The California Supreme Court today upheld a death sentence for a convicted double murderer who was barred from being in a Los Angeles County courtroom for his trial after he attacked his defense attorney as jury selection was beginning in his case.
The state’s highest court unanimously rejected the defense’s contention that Cedric Jerome Johnson had been denied his day in court because a Los Angeles Superior Court judge barred him from attending his trial, in which he was charged with the September 1996 shooting deaths of Gregory Hightower and Lawrence Faggins in Watts.
In a 77-page ruling written by Justice Mariano-Florentino Cuellar, the court noted that Johnson “suddenly and violently attacked” his attorney, Steven K. Hauser, “in full view of hundreds of witnesses” by striking him in the head as the jury selection process was beginning in September 1998 in his retrial after the first jury to hear the case against him deadlocked on the charges. The defendant had also “unleashed profanity-laced tirades and accusations of racism against a number of different judges,” along with repeatedly spitting on his attorney and threatening to kill his family, according to the ruling.
“At various points, the judges presiding over the proceedings expressed concern that defendant sought to inject error into the trial through his disruptive behavior. Not surprisingly, defendant now alleges error arising from the trial court’s efforts to manage his behavior, including the decision to bar him from trial and the finding that he forfeited his right to testify.
What we conclude is that defendant’s repeated efforts to compromise the integrity of a capital trial were unsuccessful. In each instance where the trial court made decisions challenged by the defendant, the court acted within the permissible scope of its discretion,” Cuellar wrote, with the rest of the panel concurring.
Johnson was wearing a remotely activated stun belt under his clothing at the time of the attack on his attorney in a jury assembly room where both sides had gathered with prospective jurors, and was able to launch a second attack on his attorneys before sheriff’s deputies ultimately managed to subdue the defendant, whose stun belt appeared not to work, according to the ruling.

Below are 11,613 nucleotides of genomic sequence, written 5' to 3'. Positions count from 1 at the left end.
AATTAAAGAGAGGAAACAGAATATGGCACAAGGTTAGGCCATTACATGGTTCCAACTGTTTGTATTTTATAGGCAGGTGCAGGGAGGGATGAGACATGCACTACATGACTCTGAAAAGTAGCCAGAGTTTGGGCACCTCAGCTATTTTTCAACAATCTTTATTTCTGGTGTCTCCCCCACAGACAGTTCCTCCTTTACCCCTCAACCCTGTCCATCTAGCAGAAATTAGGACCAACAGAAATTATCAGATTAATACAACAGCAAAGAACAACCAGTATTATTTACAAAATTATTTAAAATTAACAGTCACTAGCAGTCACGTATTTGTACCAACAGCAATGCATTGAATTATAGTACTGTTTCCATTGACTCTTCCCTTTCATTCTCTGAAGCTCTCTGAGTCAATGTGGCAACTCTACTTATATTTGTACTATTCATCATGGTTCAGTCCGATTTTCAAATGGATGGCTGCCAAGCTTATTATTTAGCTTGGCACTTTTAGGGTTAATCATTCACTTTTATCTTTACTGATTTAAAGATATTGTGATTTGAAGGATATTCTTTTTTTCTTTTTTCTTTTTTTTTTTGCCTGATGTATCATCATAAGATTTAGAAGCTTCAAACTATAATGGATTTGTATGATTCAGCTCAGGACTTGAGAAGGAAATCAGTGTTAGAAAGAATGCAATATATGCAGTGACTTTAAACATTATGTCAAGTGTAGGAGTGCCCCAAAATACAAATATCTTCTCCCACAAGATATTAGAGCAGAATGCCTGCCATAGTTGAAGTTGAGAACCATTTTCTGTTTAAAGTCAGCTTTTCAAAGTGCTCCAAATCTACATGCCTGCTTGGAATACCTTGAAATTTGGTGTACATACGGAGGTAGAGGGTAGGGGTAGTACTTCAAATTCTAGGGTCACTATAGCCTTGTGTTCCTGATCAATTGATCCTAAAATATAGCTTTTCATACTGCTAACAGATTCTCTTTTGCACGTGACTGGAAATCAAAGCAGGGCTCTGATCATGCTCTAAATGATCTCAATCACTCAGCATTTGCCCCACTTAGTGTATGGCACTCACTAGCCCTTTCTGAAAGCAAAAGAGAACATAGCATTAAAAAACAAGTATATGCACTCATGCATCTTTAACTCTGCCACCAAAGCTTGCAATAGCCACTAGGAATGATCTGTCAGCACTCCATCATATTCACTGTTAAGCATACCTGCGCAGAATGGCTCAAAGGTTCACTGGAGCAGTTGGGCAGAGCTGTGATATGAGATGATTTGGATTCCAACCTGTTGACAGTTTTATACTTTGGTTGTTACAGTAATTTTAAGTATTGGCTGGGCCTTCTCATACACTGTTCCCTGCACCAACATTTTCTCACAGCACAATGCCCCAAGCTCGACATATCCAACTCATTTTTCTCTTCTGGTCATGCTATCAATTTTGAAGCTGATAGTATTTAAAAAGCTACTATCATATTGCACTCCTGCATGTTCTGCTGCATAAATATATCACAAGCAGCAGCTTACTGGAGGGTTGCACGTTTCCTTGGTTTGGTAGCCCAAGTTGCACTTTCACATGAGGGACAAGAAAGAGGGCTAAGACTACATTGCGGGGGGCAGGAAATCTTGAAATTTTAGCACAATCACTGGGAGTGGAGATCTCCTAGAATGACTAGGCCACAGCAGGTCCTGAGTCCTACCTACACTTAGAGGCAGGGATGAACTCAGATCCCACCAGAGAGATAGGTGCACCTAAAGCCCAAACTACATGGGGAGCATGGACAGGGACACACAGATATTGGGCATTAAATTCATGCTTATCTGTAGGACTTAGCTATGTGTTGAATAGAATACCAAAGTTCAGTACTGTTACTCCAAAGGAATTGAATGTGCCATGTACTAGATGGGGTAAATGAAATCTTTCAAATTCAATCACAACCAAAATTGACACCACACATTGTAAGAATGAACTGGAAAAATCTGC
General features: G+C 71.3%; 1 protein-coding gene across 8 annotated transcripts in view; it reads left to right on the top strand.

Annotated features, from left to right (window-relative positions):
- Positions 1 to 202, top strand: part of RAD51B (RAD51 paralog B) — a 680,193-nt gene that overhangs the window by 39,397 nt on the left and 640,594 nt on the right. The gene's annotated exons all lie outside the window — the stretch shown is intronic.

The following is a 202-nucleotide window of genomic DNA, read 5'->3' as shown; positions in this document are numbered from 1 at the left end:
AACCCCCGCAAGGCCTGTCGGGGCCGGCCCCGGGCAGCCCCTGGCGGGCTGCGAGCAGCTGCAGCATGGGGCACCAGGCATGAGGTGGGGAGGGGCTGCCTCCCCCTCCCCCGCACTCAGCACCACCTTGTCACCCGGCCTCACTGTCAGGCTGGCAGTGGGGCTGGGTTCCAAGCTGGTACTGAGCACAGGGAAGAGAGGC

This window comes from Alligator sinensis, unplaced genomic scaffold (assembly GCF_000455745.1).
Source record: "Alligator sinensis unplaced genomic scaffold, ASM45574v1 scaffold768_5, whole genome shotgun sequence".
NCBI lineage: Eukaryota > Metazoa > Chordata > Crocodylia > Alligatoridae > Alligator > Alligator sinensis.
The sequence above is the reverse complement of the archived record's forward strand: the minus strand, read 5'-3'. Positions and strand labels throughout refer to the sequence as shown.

Johnson subsequently said he said did not want to listen to his trial and disrupted court proceedings by banging on the door of a courthouse lockup cell, the justices noted.
His appellate attorneys argued in an appellate brief that the case was “like no other.”
“For the first time in the history of this country, a capital defendant was tried in absentia from jury selection through penalty verdict — the jury found the defendant guilty and returned a verdict of death without ever seeing or hearing from the defendant, and without the defendant ever seeing the jurors or confronting a single witness,” the appellate attorneys
wrote in a court filing.
But the California Supreme Court found that the exclusion of a defendant from a death penalty trial was “unusual, but not unprecedented.”
“We have previously upheld death judgments where the trial court excluded the defendant from part or most of a trial because of the defendant’s disruption of proceedings,” the panel found, noting that Johnson had “refused daily invitations to listen to the proceedings” and “demonstrated his unwillingness to conform to courtroom decorum by his continued misbehavior.”
Hightower — who had worked for Congressman Maxine Waters, opened up his own business and helped to create a truce between gangs after the 1992 riots — was shot to death along with Faggins after the two left a party about the same time, according to the ruling, which noted that Faggins had reportedly “snitched” on someone and had been warned while at the party that he was in danger, according to the ruling.
Co-defendant Terry Betton — who was charged along with Johnson in the killings — was sentenced to 89 years to life in state prison after being convicted of Faggins’ slaying. Jurors deadlocked on the murder charge against him involving Hightower, which was eventually dismissed, according to court papers.